Juliana Hughes was presented with the United Nations Education, Scientific and Cultural Organization (UNESCO) Award of Excellence for Handicrafts, for her commitment to ecology — utilizing seeds and beads, found in her homeland of Guyana, to create fine jewelry.
Hughes, who owns Jah Works in Georgetown, said she has embraced President David Granger’s green initiative by using powis eye seeds, buck bead, and donkey eye seeds to create unique pieces.
Her designs are also created with the seeds of the exotic awara, and cokrite — loved fruits of Guyana. She plans to add monkey apple and Locus seeds to her collection.
Hughes spoke passion about her affinity for nature and love of working with wood, bamboo and the shak shak seeds that are linked with copper wire to complete her collection of earrings, necklaces, and bracelets. She also fabricates handbags from the coconut shell.
The hardworking craftswoman, who was also a teacher and market vendor, told Caribbean life at a recent exposition in Georgetown, that her fervor for arts and craft design has been a 25-year journey that included working in neighboring Brazil and Surnime, and French Guiana where she perfected her skills.
Before spending a decade in these countries, Hughes skillfully crocheted outfits, and eventually expanded her collection to include tie-dyed outfits, hats, bags, and shawls, and over many years showcased her work at expositions around Georgetown.
Joining the Rastafari faith certainly inspired the artisan whose Rasta colors are blended in many of her pieces of leather goods, and jewelry that Hughes takes pride in creating. They are one of a kind creation, some with semi-precious stones.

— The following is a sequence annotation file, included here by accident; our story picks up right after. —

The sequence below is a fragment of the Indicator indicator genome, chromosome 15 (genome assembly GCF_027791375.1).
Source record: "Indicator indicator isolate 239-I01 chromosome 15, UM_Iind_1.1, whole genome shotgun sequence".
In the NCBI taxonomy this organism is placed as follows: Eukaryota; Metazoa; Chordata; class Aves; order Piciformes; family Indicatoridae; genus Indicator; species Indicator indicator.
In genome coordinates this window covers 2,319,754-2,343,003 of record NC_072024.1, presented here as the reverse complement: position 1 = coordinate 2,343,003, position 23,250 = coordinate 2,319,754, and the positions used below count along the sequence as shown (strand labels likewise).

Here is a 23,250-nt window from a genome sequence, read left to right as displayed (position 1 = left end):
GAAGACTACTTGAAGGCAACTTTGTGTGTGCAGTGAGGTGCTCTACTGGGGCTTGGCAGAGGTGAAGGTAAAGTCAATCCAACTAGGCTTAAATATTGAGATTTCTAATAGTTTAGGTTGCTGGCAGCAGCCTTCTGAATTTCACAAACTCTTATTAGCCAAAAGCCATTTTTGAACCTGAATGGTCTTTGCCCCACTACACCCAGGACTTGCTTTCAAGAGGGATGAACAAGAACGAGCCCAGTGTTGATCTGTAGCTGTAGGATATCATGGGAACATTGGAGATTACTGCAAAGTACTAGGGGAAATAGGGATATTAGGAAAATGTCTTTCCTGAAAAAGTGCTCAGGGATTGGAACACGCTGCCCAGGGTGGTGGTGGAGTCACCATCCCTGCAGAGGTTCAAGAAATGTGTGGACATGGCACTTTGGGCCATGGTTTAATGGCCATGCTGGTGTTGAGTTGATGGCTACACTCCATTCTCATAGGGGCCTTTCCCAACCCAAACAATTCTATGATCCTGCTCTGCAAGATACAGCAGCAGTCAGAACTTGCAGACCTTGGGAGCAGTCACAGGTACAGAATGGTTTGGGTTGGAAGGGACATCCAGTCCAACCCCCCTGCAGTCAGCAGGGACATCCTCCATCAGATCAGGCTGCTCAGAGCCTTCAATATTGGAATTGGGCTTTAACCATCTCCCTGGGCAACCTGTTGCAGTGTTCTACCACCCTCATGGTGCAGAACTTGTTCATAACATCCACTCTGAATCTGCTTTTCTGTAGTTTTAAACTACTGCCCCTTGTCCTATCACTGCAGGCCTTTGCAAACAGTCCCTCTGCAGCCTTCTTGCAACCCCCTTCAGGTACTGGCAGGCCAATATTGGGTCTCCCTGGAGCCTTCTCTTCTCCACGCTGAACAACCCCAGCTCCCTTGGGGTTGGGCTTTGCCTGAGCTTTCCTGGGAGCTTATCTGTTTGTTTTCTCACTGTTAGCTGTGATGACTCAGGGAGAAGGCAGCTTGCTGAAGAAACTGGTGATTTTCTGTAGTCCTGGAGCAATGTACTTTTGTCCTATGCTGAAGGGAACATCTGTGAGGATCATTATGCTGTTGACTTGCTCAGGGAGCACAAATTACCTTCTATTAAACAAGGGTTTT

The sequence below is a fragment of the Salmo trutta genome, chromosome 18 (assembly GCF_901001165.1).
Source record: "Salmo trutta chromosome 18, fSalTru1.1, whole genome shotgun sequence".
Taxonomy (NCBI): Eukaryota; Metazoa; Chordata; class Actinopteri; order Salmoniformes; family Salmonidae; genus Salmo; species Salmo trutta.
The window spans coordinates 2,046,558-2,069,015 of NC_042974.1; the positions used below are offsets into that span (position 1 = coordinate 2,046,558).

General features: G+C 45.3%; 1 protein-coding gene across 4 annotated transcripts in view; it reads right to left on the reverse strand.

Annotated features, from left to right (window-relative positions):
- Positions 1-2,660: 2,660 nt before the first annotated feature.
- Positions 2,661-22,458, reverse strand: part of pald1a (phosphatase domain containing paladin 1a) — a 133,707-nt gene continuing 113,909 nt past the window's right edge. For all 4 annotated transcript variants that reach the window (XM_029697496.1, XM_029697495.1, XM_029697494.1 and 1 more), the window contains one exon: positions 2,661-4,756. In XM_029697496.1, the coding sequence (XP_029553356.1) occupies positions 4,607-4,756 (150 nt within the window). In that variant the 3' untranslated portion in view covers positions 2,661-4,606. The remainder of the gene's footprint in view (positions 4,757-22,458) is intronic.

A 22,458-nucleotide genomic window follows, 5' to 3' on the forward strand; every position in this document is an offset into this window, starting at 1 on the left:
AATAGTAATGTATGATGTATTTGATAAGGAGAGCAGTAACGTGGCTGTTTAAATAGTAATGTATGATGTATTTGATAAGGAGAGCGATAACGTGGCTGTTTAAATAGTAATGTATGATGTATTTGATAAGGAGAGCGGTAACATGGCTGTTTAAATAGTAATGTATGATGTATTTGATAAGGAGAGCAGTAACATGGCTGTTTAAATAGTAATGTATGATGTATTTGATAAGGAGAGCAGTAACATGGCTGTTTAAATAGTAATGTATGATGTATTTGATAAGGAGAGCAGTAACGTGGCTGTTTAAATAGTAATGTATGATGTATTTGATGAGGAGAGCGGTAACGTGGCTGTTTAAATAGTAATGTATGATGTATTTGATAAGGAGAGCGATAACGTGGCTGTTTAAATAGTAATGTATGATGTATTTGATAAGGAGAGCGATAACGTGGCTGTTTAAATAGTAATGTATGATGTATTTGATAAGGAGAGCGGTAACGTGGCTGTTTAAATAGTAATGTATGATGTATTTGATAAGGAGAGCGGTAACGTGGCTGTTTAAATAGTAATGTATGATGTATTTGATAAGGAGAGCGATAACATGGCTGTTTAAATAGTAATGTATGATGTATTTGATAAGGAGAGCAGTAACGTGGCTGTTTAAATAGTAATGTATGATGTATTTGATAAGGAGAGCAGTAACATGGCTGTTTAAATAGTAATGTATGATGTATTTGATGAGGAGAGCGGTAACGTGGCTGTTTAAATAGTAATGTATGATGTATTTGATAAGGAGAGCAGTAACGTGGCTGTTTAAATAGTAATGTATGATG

Jah Works, whose mission is to make Guyana’s seeds beautiful and marketable, is located in the heart of Georgetown, where Hughes and her husband Wesley George customize fine jewelry suited to both locals and tourist alike.
Despite, that she is a small business owner, at times challenged to compete with some shoppers who prefer “gold” jewelry, Hughes presses on to ensure her exquisite collections are seen at trade shows in Guyana (GuyExpo), the Caribbean, and in North America. The Guyana Arts Craft Association has helped her to expand her presence in the marketplace.
She wants Jah Works to become a household name, and is working to maintain Guyana’s natural image through her craft. This, she added, will become a reality when she expands this concept and her business to the rural Linden Soesdyke Highway where she hopes to attain land, and where nature abounds.
Jah Works Jewelry is on Facebook and can be reached via email – JAHWO